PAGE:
BW CLASSES & WORKSHOPS TEEN DATING If you are a teenager or know one, please have them take 5 min. & ﬁll out a survey. They do not provide ANY identifying information - the survey is completely conﬁdential. www.surveymonkey. com/s/MTXL39C COMMUNITY ED CLASSES! What tickles your fancy? Hauntings? Cooking? Fund-raising? Cats 101? Boise Schools Community Education offers very inexpensive classes in all categories!! Music, Dancing, Finances, Computer, Animals & Pets, Languages, AND MUCH MORE!! You can register online or by calling us at 854-4047. Registration taken up to the day classes start. Join us for some lifelong learning adventures. HOLIDAY LOSS RECOVERY GROUP The holidays can be very stressful for someone who has recently lost a loved one. Align Hospice and The Cottages of Meridian are sponsering “Preparing for the Holidays”. This FREE class will cover: Understanding Grief and Loss and the Impact; Methods for Reducing Emotional Pain; Coping Skills and Techniques to Address Anxiety; Tips for Finding Excitement and Motivation; Using Visualization and Imagery to Build Hope; Classes will be every Wednesday 5:30 to 6:30pm at the Cottages of Meridian, 3199 W. Belltower Dr, Meridian. RSVP to Align Hospice 949-9478 or 639-1122.
BW HOLIDAY BAZAAR Saturday Nov. 27th 10am -3pm and runs until Dec. 21st. The shop is closed on Sundays and Mondays. 112 N. Latah, Boise, 208 -344-0824 A bazaar featuring unique gifts by a dozen unique artists & crafts-people. Some of the entrants are professionals others hobbyists, all are very good. Some of the featured items are: -Enameled Copper pendants -Beaded Jewelry and some metal work -Illustrations -BSU jewelry and gear -Tie Dyed BSU shirts -Decretive glass light blocks -Handmade purses, bags, checkbook holders, towels, & pot holders. 4 lines of text and a free Yard Sale kit for $20. Kit includes 3 large signs, pricing stickers, success tips and checklist. Call Boise Weekly 344-2055.
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CALL TO LOCAL ARTISTS If you are a local artist looking for a venue to sell your artwork through, we are looking for you. Green Chutes Artist Coop is opening December 15th in the Collister Shopping Center, 4716 W. State St., Boise. Come visit our 12,000 sq. ft. space as we remodel, we think you’ll be excited too. For membership information contact Nancy Zurcher 208-695-7156 or email email@example.com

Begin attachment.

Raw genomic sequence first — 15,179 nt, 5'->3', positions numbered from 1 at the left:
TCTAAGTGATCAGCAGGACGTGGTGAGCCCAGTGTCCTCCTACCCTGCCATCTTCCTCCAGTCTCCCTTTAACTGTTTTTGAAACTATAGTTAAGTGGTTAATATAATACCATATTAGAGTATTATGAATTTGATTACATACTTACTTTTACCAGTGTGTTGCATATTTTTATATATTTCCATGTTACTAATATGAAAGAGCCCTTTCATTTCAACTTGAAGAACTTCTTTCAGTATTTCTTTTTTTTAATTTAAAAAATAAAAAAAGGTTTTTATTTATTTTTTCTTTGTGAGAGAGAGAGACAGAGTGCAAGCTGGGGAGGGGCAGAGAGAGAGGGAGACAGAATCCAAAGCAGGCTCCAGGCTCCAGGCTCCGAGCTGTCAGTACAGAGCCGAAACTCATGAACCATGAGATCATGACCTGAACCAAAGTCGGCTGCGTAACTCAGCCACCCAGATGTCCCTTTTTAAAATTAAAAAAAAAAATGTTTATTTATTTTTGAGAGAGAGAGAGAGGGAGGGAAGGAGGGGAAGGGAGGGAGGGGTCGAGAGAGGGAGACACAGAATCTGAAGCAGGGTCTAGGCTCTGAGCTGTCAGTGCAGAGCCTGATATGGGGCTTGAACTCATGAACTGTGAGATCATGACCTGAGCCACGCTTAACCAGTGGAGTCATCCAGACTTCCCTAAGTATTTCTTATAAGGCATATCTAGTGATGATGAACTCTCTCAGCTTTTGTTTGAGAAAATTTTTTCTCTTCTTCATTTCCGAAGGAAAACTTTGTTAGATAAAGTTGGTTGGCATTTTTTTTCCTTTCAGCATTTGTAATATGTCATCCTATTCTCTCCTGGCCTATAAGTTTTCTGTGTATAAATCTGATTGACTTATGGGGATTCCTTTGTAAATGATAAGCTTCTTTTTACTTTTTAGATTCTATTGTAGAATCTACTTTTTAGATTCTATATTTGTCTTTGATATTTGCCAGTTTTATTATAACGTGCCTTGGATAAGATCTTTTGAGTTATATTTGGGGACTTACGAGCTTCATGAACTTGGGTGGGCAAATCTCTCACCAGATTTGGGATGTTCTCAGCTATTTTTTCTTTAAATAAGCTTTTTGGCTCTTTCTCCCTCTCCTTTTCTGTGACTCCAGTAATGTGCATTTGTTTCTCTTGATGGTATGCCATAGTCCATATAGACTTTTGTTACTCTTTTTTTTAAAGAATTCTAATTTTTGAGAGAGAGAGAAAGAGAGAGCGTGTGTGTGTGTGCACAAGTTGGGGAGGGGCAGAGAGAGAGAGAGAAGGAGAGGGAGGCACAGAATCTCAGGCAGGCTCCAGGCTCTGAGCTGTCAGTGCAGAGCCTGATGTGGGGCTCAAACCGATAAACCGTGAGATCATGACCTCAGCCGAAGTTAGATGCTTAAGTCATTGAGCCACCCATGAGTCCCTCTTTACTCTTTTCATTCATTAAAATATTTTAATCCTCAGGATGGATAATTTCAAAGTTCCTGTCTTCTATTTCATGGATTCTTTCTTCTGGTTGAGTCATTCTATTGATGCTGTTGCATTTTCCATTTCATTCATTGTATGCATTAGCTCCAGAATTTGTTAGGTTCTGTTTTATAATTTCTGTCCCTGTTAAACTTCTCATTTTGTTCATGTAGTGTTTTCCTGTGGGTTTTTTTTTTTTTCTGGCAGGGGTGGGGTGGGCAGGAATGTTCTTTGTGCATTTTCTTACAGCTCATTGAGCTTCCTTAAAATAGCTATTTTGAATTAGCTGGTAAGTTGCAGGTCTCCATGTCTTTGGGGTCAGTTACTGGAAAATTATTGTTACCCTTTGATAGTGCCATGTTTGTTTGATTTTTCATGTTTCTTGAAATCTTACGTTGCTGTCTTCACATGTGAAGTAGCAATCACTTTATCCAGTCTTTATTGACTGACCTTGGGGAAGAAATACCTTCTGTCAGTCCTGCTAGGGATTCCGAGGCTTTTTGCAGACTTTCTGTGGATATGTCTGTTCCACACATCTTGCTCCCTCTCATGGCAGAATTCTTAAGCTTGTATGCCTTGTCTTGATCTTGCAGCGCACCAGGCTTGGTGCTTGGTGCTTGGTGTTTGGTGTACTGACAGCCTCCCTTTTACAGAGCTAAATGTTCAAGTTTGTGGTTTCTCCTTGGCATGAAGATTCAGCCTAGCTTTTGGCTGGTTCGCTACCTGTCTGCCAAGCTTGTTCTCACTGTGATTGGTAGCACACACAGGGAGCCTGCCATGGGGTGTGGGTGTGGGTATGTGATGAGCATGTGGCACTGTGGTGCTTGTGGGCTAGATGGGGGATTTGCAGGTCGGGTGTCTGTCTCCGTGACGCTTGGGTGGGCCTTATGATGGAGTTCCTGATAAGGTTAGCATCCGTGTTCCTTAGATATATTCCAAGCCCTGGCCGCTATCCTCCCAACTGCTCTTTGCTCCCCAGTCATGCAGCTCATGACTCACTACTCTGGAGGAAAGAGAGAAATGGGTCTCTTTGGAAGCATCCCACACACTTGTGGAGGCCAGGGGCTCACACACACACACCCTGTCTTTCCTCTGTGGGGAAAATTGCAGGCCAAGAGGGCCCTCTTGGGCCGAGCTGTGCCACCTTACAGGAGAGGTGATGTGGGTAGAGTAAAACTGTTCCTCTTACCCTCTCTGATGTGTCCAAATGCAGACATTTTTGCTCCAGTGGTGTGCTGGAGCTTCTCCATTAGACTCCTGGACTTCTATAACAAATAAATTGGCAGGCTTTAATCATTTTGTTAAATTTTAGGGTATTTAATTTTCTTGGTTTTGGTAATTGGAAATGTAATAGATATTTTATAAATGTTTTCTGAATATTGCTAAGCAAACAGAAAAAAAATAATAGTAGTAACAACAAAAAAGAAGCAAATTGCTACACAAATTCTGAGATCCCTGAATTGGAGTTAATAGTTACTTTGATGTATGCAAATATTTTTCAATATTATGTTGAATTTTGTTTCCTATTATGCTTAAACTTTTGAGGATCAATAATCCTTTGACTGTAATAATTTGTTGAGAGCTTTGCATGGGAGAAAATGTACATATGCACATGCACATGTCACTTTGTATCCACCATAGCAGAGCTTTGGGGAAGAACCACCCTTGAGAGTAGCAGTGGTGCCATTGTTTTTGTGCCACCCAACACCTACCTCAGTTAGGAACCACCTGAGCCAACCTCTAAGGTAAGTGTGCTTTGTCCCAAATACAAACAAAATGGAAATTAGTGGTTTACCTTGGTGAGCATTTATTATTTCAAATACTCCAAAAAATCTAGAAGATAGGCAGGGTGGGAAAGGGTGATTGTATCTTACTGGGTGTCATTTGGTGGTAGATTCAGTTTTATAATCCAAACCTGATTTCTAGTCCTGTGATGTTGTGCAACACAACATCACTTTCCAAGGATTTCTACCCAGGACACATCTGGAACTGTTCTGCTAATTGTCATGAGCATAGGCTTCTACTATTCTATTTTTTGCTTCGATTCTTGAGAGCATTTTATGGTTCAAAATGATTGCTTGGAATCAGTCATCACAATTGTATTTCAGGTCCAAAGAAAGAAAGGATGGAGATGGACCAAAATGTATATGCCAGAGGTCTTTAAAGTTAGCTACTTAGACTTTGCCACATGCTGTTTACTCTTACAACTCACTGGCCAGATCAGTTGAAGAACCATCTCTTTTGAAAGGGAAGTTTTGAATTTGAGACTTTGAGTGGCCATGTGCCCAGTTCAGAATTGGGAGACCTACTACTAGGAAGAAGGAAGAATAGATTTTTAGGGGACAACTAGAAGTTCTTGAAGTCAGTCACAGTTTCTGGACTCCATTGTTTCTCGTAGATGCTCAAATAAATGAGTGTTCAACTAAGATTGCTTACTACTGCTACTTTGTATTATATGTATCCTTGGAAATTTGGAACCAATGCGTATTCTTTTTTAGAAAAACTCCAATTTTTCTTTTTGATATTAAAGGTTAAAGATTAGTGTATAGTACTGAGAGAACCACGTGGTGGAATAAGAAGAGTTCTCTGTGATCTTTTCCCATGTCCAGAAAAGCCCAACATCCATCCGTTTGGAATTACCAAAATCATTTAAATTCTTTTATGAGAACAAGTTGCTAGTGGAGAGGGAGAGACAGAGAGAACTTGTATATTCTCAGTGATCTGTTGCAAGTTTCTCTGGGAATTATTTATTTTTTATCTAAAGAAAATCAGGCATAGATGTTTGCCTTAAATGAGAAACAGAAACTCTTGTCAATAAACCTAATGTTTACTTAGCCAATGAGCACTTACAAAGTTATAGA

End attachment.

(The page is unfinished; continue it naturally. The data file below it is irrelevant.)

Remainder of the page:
BEE XPRESS RE-SALE STORE Our new location 3110 N Middleton Rd, Nampa across from college. Same great prices and now paying cash for your clothing! 433-9065.
BW LOST Lost Nov. 5th. Large black cat. 3mi. east of Sand Hollow Store on farm at 26590 Hwy 30. Call 922-4988.
FO R SAL E
BW ART, ANTIQUES & COLLECTIBLES QUE PASA ARTS & CRAFTS OF MEXICO Que Pasa 409 S. 8th St. Between Broad and Myrtle Boise. Come and enjoy the Best of Mexican expression. Gifts from all around Mexico. The best in Black Pottery, Talavera dinnerware, Pigskin leather sofas & Silver Jewelry. The best of Mexican handcrafts One Sankyo electronic Japanese video/slot Pachinko machine. Good working order. Comes with balls and catch bucket for balls. Three video slot reels & side video window. Search “Pachinko Wanted” on youtube. $100 cash ﬁrm. Call 890-7274.
BW STUFF 9 Piece King Sleigh Bed Set Brand new. Dovetail drawers. List $2950. Sacriﬁce $799. 888-1464. Bed, Queen Tempurpedic Style Memory Foam Mattress. Brand new, w/warranty. Must sell $225. 921-6643. 4 lines of text and a free Yard Sale kit for $20. Kit includes 3 large signs, pricing stickers, success tips and checklist. Call Boise Weekly 344-2055. BEDROOM SET 7 pc. Cherry set. Brand new, still boxed. Retail $2250, Sacriﬁce $450. 888-1464. Couch & Loveseat - Microﬁber. Stain Resistant. Lifetime Warranty. Brand new in boxes. List $1395. Must Sell $450! 888-1464. KING SIZE PILLOW TOP MATTRESS SET. New - in bag, w/ warranty. MUST SELL $199. Call 921-6643. Leather Sofa plus Loveseat. Brand new in crate w/Lifetime warranty. Retail $2450. Sell $699! 888-1464. QUEEN PILLOWTOP MATTRESS SET. Brand new-still in plastic. Warranty. MUST SELL $139. Can deliver. 921-6643. 52” RCA TV for sale. $75. 4 dining room chairs fair condition. $35 for all four. Call 208-991-7194. STOP IN AT THE FOSTER BUILDING 409 S. 8th St. Shop Atomic Treasures, Que Pasa and the Momogram Shoppe. Then $5 Margaritas and $2 Tacos At Casa Del Sol. Make an Appointment for a Holiday “LU DU’ at Hairlines.